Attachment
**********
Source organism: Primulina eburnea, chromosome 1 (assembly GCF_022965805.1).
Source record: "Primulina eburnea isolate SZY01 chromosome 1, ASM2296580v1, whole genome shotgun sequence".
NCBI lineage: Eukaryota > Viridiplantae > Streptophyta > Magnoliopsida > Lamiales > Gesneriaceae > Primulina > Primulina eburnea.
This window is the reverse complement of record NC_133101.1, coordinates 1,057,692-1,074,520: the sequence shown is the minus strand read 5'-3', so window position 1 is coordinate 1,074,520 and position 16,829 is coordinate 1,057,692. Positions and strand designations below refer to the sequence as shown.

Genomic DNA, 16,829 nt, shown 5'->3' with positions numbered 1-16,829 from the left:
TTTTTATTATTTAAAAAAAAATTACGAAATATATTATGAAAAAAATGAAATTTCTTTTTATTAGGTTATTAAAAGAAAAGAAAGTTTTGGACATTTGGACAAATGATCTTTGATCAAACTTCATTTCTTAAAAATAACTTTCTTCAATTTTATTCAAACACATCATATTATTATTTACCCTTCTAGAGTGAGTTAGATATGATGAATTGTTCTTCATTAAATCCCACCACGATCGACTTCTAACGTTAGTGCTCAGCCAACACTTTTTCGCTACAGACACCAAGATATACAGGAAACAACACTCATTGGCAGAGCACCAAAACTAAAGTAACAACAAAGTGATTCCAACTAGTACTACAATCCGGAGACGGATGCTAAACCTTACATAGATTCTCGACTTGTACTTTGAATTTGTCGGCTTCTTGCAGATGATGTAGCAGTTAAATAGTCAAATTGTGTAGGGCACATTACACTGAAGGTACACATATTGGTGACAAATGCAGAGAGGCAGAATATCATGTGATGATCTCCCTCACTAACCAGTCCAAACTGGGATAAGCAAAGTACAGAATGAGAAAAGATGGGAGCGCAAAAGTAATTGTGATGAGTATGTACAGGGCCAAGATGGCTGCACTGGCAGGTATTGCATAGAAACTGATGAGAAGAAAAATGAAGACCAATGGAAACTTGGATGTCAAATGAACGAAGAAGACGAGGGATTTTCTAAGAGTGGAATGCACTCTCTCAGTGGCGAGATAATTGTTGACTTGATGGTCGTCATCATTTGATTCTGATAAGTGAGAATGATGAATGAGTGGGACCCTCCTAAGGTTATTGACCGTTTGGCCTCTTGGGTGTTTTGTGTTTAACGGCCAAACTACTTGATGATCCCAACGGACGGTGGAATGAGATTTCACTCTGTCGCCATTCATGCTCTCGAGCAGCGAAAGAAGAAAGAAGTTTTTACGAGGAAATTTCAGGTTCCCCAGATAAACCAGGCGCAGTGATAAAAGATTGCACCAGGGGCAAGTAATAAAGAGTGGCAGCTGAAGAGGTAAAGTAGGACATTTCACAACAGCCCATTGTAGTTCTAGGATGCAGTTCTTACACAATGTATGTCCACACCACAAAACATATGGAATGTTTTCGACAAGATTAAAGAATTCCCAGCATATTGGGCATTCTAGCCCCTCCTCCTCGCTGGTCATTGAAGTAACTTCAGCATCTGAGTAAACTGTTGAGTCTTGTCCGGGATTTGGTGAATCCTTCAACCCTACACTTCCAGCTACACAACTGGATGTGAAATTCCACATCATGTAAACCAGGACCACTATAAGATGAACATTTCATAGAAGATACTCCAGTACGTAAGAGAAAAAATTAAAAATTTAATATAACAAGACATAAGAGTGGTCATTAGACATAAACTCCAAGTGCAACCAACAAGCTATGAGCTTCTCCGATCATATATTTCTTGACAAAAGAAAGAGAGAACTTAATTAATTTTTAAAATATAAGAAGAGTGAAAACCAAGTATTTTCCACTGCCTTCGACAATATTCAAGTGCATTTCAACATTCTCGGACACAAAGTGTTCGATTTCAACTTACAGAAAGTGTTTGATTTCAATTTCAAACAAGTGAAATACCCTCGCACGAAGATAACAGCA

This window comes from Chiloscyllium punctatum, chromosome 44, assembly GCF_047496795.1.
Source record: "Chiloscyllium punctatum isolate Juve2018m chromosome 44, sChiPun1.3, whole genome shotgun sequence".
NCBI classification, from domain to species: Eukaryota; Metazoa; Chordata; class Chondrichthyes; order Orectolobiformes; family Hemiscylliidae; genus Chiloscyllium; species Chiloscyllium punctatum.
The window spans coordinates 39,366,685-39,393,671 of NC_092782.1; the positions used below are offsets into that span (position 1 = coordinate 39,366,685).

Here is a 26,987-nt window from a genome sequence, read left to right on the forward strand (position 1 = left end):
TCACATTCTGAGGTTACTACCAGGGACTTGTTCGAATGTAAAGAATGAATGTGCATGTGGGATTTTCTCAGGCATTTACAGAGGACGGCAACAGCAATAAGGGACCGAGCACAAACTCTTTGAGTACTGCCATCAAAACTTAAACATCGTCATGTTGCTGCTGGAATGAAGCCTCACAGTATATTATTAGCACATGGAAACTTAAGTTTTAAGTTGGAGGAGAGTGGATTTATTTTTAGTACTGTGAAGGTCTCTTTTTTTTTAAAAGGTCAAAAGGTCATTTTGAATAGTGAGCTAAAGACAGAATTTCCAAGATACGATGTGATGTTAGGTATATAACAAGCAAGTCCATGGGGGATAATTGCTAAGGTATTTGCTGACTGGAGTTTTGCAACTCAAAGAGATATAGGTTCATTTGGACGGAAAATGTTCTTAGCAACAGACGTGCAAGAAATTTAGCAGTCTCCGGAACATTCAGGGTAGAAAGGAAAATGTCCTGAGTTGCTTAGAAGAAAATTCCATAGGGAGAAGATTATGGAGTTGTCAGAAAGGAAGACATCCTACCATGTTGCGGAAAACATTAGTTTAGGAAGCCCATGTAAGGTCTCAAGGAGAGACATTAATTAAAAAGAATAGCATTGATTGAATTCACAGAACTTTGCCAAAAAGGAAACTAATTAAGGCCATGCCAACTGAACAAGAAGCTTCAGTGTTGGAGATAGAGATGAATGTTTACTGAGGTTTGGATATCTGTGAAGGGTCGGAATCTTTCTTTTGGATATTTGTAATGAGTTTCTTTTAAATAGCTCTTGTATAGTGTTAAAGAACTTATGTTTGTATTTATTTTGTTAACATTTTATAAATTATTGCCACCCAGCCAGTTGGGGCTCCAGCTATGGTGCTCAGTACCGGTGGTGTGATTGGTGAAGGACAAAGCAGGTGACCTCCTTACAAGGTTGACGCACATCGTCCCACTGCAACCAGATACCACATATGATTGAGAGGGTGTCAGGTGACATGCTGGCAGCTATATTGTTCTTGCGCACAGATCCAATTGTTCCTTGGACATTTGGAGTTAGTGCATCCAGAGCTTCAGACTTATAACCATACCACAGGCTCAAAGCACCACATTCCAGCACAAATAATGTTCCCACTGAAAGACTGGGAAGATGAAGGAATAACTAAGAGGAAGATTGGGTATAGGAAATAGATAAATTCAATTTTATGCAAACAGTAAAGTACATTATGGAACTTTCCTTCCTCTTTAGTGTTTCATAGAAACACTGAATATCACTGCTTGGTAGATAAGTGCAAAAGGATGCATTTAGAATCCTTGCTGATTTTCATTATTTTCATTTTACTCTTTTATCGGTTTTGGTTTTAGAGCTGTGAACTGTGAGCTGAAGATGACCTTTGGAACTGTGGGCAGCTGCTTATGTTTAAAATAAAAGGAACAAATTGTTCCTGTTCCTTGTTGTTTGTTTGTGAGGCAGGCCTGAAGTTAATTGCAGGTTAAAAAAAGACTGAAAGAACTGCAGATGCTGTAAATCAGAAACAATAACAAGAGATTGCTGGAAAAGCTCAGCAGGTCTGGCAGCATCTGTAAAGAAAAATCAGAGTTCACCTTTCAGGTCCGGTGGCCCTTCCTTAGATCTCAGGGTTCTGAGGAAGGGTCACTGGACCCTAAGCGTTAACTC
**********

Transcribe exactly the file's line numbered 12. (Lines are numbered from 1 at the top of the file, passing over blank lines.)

TCACATTCTGAGGTTACTACCAGGGACTTGTTCGAATGTAAAGAATGAATGTGCATGTGGGATTTTCTCAGGCATTTACAGAGGACGGCAACAGCAATAAGGGACCGAGCACAAACTCTTTGAGTACTGCCATCAAAACTTAAACATCGTCATGTTGCTGCTGGAATGAAGCCTCACAGTATATTATTAGCACATGGAAACTTAAGTTTTAAGTTGGAGGAGAGTGGATTTATTTTTAGTACTGTGAAGGTCTCTTTTTTTTTAAAAGGTCAAAAGGTCATTTTGAATAGTGAGCTAAAGACAGAATTTCCAAGATACGATGTGATGTTAGGTATATAACAAGCAAGTCCATGGGGGATAATTGCTAAGGTATTTGCTGACTGGAGTTTTGCAACTCAAAGAGATATAGGTTCATTTGGACGGAAAATGTTCTTAGCAACAGACGTGCAAGAAATTTAGCAGTCTCCGGAACATTCAGGGTAGAAAGGAAAATGTCCTGAGTTGCTTAGAAGAAAATTCCATAGGGAGAAGATTATGGAGTTGTCAGAAAGGAAGACATCCTACCATGTTGCGGAAAACATTAGTTTAGGAAGCCCATGTAAGGTCTCAAGGAGAGACATTAATTAAAAAGAATAGCATTGATTGAATTCACAGAACTTTGCCAAAAAGGAAACTAATTAAGGCCATGCCAACTGAACAAGAAGCTTCAGTGTTGGAGATAGAGATGAATGTTTACTGAGGTTTGGATATCTGTGAAGGGTCGGAATCTTTCTTTTGGATATTTGTAATGAGTTTCTTTTAAATAGCTCTTGTATAGTGTTAAAGAACTTATGTTTGTATTTATTTTGTTAACATTTTATAAATTATTGCCACCCAGCCAGTTGGGGCTCCAGCTATGGTGCTCAGTACCGGTGGTGTGATTGGTGAAGGACAAAGCAGGTGACCTCCTTACAAGGTTGACGCACATCGTCCCACTGCAACCAGATACCACATATGATTGAGAGGGTGTCAGGTGACATGCTGGCAGCTATATTGTTCTTGCGCACAGATCCAATTGTTCCTTGGACATTTGGAGTTAGTGCATCCAGAGCTTCAGACTTATAACCATACCACAGGCTCAAAGCACCACATTCCAGCACAAATAATGTTCCCACTGAAAGACTGGGAAGATGAAGGAATAACTAAGAGGAAGATTGGGTATAGGAAATAGATAAATTCAATTTTATGCAAACAGTAAAGTACATTATGGAACTTTCCTTCCTCTTTAGTGTTTCATAGAAACACTGAATATCACTGCTTGGTAGATAAGTGCAAAAGGATGCATTTAGAATCCTTGCTGATTTTCATTATTTTCATTTTACTCTTTTATCGGTTTTGGTTTTAGAGCTGTGAACTGTGAGCTGAAGATGACCTTTGGAACTGTGGGCAGCTGCTTATGTTTAAAATAAAAGGAACAAATTGTTCCTGTTCCTTGTTGTTTGTTTGTGAGGCAGGCCTGAAGTTAATTGCAGGTTAAAAAAAGACTGAAAGAACTGCAGATGCTGTAAATCAGAAACAATAACAAGAGATTGCTGGAAAAGCTCAGCAGGTCTGGCAGCATCTGTAAAGAAAAATCAGAGTTCACCTTTCAGGTCCGGTGGCCCTTCCTTAGATCTCAGGGTTCTGAGGAAGGGTCACTGGACCCTAAGCGTTAACTC